MADISON, Wisconsin — A portion of a Republican-written law that gives the governor the power to block new education rules is unconstitutional, a state appeals court ruled Thursday.
The law essentially gives the governor veto authority over anything the elected state schools superintendent proposes, interfering with the superintendent's constitutional powers to supervise public education, the 4th District Court of Appeals said in a unanimous decision.
"In our view, rulemaking is one tool the (superintendent) uses to actively promote uniformity and put educational plans into action," wrote appellate Judge Gary Sherman, a former Democratic legislator. "(The law) gives the governor the power to decide that there will be no rule or rule change on a particular subject, irrespective of the judgment of the (superintendent)."
The state Department of Justice, which is defending the law, said it was considering asking the state Supreme Court to take the case. The high court is controlled by a majority of conservative-leaning justices.
Department of Public Instruction spokesman John Johnson said in an email to The Associated Press that the ruling validates that the state superintendent is a constitutional officer responsible for leading Wisconsin's schools.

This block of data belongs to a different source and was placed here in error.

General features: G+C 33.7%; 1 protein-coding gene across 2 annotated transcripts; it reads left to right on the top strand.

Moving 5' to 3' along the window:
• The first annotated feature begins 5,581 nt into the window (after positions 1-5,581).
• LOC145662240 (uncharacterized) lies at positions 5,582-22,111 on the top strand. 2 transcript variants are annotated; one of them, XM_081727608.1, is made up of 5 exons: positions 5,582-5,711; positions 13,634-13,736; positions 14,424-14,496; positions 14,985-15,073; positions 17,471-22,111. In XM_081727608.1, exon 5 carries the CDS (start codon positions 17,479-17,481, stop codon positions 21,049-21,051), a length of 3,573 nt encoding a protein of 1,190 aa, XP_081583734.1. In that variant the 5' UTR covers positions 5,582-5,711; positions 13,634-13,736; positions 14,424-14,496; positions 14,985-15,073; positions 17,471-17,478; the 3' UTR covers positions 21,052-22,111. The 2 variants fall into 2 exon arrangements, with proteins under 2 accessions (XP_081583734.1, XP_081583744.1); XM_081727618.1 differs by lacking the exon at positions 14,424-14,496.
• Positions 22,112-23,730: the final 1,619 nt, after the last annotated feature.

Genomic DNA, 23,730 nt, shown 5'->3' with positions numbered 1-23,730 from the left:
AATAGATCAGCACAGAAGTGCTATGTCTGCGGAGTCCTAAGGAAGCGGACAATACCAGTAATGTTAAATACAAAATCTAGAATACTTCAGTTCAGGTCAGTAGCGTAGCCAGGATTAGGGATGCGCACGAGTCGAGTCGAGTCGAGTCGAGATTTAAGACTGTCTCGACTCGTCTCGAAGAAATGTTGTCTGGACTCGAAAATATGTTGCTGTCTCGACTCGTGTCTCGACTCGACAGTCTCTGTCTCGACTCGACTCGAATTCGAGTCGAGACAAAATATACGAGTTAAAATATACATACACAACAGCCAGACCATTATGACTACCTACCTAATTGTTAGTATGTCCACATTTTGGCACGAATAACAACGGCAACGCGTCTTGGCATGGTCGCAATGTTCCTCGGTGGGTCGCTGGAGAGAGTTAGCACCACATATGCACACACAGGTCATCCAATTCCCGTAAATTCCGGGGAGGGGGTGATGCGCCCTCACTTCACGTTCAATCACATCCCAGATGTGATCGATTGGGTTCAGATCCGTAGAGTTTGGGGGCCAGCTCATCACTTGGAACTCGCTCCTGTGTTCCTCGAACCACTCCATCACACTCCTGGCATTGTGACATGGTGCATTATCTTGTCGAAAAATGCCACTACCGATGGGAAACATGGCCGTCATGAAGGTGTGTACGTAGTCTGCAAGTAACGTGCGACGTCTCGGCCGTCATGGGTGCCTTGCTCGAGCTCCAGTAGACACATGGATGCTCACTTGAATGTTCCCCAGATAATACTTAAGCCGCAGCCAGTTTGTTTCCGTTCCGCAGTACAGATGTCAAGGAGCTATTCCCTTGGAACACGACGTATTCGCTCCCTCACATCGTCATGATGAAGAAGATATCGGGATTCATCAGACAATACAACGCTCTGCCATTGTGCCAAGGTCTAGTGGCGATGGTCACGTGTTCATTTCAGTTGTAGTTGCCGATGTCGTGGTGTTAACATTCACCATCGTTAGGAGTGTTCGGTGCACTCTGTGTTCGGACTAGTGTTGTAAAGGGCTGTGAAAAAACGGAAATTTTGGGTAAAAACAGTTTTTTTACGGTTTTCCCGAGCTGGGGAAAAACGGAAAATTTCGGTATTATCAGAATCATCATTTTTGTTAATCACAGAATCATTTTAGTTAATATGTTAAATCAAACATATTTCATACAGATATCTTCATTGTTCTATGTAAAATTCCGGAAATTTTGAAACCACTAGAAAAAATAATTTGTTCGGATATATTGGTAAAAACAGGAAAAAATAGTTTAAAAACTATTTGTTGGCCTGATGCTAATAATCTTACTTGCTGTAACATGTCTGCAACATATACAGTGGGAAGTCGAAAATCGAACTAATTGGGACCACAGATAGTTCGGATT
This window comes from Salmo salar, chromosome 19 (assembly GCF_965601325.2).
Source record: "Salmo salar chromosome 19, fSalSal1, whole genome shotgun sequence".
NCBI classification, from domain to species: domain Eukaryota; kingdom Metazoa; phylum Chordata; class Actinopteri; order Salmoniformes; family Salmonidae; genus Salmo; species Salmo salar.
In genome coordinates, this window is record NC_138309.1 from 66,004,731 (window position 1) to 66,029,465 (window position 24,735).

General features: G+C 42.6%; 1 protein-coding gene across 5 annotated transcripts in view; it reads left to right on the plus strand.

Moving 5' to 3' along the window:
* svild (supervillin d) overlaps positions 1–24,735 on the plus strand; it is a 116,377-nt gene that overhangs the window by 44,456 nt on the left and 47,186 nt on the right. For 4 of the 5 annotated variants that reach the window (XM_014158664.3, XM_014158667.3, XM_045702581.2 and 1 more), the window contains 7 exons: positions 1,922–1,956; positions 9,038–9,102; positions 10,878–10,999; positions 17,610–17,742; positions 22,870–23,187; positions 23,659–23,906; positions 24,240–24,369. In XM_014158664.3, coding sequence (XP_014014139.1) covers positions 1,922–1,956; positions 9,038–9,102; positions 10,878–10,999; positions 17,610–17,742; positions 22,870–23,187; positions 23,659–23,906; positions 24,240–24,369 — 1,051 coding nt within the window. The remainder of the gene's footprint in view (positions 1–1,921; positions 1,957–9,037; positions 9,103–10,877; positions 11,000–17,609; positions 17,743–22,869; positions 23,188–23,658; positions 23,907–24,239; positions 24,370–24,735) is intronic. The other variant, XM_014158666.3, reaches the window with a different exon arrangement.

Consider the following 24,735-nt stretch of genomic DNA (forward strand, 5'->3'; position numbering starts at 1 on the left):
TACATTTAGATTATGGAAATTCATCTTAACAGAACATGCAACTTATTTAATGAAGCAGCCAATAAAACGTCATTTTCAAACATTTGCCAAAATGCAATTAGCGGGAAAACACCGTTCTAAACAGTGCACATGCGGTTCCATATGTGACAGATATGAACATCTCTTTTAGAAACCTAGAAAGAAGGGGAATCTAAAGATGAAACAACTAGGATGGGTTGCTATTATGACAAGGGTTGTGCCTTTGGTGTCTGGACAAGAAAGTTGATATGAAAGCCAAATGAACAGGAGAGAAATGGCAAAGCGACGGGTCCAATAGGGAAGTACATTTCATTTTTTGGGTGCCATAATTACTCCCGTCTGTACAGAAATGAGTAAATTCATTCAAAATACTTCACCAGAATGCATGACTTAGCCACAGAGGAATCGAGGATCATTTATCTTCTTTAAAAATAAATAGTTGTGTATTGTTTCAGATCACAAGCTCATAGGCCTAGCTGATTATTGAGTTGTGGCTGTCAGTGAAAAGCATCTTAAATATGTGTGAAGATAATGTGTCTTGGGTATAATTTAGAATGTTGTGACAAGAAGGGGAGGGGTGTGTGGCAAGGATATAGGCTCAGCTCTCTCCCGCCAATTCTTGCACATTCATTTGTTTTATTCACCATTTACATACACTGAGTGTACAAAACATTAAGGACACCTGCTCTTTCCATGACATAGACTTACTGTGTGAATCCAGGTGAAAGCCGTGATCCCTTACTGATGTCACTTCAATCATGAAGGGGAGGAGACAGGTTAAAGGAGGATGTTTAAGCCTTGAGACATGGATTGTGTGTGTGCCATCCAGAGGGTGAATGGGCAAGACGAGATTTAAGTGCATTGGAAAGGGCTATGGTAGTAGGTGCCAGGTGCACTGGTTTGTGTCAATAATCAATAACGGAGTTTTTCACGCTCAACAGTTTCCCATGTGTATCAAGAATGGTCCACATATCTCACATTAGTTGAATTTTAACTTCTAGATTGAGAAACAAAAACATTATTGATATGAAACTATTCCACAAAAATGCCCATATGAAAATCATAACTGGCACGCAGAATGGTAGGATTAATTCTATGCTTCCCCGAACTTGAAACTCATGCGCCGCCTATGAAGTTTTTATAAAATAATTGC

The case centers on a law Republican Gov. Scott Walker signed in 2011 that requires state agencies to get gubernatorial approval before drafting new administrative rules, legal language that enacts statutes and agency policies.
Opponents criticized the law as a blatant power grab. A group of parents and teachers, including Mary Bell, then president of the Wisconsin Education Council, the state's teachers union, filed a lawsuit alleging the law was unconstitutional as applied to the state Department of Public Instruction. They argued the law gives other state officers more power than the elected DPI superintendent.
Dane County Circuit Judge Amy Smith ruled for the plaintiffs in 2012, saying the law gives the governor more power over schools than the superintendent. The ruling restored Superintendent Tony Evers' ability to design policies affecting topics from teacher licensing requirements to voucher schools without going through Walker's office.
DOJ attorneys raised several arguments on appeal, including that the teachers and parents lacked standing. They also said the law doesn't give anyone else supervisory powers over state schools, arguing the superintendent remains the only officer who can determine the content and scope of an education rule.
The appellate court rejected all those contentions. It said the plaintiffs have standing because they're taxpayers. The argument that the governor has no power to fashion an education rule "is a premise that ignores reality" because the law gives the governor veto powers over proposed rules, enabling him to shape regulations to his liking, the court said.
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